We should welcome the news that Kansas Gov. Laura Kelly and her Missouri counterpart, Gov. Mike Parson, have decided to officially end the “border war.” That piquant phrase refers to the competing incentives paid to companies to persuade them to hop over the border to either Kansas or Missouri.

While these incentives seem to make sense in the short term, they tend to cost a great deal and accomplish little over the long term. Put yourself in the place of a corporation: Wouldn’t you be willing to relocate a handful of miles every few years if states kept throwing money at you? What’s a month or three lost to relocation with sweet tax breaks on the line?

So kudos to lawmakers in both Kansas and Missouri for realizing the time has come to stop the practice.

The practice was “wasteful and bad for both states,” Kelly said.

Kelli Jones, spokeswoman for Parson, said they were “encouraged by the news of its signing, which will help both states better serve the citizens of Missouri and Kansas through fiscally responsible practices.”

Now comes the hard part. Each state has to actually put down the economic incentives and step away from the table. That might be difficult when it comes to prominent moves to the area, such as the relocation of U.S. Department of Agriculture agencies. A final decision on where those workers might actually land hasn’t been made, and it’s difficult to imagine that Kansas and Missouri economic development officials won’t jockey for the privilege.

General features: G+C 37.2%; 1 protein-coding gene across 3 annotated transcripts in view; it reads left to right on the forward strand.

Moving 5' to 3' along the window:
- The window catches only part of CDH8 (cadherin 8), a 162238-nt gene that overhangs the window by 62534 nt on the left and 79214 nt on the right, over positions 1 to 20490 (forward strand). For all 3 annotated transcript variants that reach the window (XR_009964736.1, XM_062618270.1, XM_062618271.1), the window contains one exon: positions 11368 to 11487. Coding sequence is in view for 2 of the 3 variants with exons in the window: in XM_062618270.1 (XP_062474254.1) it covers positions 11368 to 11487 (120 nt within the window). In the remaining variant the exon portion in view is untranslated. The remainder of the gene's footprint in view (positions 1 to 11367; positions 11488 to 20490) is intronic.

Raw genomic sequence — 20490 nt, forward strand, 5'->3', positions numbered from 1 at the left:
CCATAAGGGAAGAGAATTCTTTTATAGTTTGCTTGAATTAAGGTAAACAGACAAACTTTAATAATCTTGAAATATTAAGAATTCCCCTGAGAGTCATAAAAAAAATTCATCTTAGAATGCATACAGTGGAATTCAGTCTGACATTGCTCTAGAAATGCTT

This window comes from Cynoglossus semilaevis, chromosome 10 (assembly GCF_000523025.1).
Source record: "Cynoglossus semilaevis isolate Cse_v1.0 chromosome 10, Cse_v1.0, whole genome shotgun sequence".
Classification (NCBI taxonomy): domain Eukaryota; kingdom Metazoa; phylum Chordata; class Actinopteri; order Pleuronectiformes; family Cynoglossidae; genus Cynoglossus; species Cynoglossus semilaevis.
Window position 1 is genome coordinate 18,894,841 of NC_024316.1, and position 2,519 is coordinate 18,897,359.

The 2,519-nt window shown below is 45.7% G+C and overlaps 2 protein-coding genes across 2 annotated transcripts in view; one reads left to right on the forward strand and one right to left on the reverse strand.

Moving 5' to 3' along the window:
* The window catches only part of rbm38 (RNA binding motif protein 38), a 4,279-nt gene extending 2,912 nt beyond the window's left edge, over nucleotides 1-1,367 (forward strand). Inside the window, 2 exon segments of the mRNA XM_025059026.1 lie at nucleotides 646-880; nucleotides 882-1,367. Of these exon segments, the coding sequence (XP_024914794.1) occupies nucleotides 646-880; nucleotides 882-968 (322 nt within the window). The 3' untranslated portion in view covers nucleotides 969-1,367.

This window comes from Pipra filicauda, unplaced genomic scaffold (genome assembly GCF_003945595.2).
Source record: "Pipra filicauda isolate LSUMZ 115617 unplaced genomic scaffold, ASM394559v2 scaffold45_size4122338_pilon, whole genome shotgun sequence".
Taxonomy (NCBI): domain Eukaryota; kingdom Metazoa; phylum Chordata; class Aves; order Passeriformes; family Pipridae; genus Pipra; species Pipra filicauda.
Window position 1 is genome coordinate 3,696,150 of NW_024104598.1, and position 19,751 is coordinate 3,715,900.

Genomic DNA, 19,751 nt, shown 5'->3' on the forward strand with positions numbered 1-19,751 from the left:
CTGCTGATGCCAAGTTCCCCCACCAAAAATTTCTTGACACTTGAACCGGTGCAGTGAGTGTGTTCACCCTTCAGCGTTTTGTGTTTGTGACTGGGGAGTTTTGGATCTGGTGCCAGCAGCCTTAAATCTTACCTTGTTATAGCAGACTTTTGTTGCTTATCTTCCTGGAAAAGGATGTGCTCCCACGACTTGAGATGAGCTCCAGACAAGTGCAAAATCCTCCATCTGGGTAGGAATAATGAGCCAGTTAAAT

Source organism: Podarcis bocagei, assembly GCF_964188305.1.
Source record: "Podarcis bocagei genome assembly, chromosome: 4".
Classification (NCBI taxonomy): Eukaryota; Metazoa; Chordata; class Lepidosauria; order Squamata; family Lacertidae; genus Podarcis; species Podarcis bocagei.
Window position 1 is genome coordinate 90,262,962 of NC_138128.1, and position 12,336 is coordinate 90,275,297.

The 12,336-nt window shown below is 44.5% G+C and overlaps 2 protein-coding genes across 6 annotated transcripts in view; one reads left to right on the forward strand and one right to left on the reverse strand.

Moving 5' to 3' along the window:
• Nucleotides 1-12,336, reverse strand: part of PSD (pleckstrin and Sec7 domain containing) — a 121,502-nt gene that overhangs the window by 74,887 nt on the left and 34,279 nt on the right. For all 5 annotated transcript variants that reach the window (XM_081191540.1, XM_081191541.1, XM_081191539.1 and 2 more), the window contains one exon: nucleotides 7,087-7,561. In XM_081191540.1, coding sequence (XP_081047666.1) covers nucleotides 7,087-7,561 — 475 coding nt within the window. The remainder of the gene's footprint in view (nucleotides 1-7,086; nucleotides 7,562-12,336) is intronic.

And what happens when a longtime Kansas company takes a meeting with a state official and complains about conditions here and suggests, ever-so-subtly, that Missouri might be a better location. Executive orders from Kelly notwithstanding, does any state official really want to lose that business and those jobs for the state?

Make no mistake: Money spent on the border war is a waste. Millions upon millions of taxpayer dollars have essentially been set on fire to court businesses that would stay in the area no matter what. But perhaps it’s worth taking a broader look at tax incentives in general. How many jobs do they actually create? What businesses do they actually help?

Ultimately, businesses move to states that offer great services and an educated workforce. That’s why high-tax states such as California and New York still flourish. Kansas officials might focus instead on enhancing the overall quality of life here, rather than seeing hard-to-track incentives as their main tool.